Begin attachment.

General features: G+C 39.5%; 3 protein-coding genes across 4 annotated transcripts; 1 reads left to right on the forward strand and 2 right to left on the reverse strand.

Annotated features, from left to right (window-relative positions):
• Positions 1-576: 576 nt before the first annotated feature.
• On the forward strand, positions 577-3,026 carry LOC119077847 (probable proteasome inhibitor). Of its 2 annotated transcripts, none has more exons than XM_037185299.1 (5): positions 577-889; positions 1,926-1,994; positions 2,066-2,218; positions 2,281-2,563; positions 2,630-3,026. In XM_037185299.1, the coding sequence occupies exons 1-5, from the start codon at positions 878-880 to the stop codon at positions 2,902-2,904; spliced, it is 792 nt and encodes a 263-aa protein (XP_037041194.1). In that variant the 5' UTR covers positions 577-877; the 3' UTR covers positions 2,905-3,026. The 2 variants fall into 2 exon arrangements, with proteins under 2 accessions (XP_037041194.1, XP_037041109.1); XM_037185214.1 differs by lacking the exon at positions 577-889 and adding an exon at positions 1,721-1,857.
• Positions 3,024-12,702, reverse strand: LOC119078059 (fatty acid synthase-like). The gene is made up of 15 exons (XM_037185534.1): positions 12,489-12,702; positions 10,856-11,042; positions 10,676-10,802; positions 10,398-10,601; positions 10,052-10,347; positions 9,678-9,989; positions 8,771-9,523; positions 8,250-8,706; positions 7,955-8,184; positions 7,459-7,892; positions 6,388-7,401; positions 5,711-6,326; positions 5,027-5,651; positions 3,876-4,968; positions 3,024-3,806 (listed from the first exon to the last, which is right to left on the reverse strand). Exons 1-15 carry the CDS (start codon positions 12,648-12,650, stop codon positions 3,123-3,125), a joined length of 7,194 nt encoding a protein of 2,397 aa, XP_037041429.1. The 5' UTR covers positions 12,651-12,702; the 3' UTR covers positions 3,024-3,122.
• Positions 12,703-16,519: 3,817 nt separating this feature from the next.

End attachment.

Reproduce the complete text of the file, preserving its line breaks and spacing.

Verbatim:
General features: G+C 39.5%; 3 protein-coding genes across 4 annotated transcripts; 1 reads left to right on the forward strand and 2 right to left on the reverse strand.

Annotated features, from left to right (window-relative positions):
• Positions 1-576: 576 nt before the first annotated feature.
• On the forward strand, positions 577-3,026 carry LOC119077847 (probable proteasome inhibitor). Of its 2 annotated transcripts, none has more exons than XM_037185299.1 (5): positions 577-889; positions 1,926-1,994; positions 2,066-2,218; positions 2,281-2,563; positions 2,630-3,026. In XM_037185299.1, the coding sequence occupies exons 1-5, from the start codon at positions 878-880 to the stop codon at positions 2,902-2,904; spliced, it is 792 nt and encodes a 263-aa protein (XP_037041194.1). In that variant the 5' UTR covers positions 577-877; the 3' UTR covers positions 2,905-3,026. The 2 variants fall into 2 exon arrangements, with proteins under 2 accessions (XP_037041194.1, XP_037041109.1); XM_037185214.1 differs by lacking the exon at positions 577-889 and adding an exon at positions 1,721-1,857.
• Positions 3,024-12,702, reverse strand: LOC119078059 (fatty acid synthase-like). The gene is made up of 15 exons (XM_037185534.1): positions 12,489-12,702; positions 10,856-11,042; positions 10,676-10,802; positions 10,398-10,601; positions 10,052-10,347; positions 9,678-9,989; positions 8,771-9,523; positions 8,250-8,706; positions 7,955-8,184; positions 7,459-7,892; positions 6,388-7,401; positions 5,711-6,326; positions 5,027-5,651; positions 3,876-4,968; positions 3,024-3,806 (listed from the first exon to the last, which is right to left on the reverse strand). Exons 1-15 carry the CDS (start codon positions 12,648-12,650, stop codon positions 3,123-3,125), a joined length of 7,194 nt encoding a protein of 2,397 aa, XP_037041429.1. The 5' UTR covers positions 12,651-12,702; the 3' UTR covers positions 3,024-3,122.
• Positions 12,703-16,519: 3,817 nt separating this feature from the next.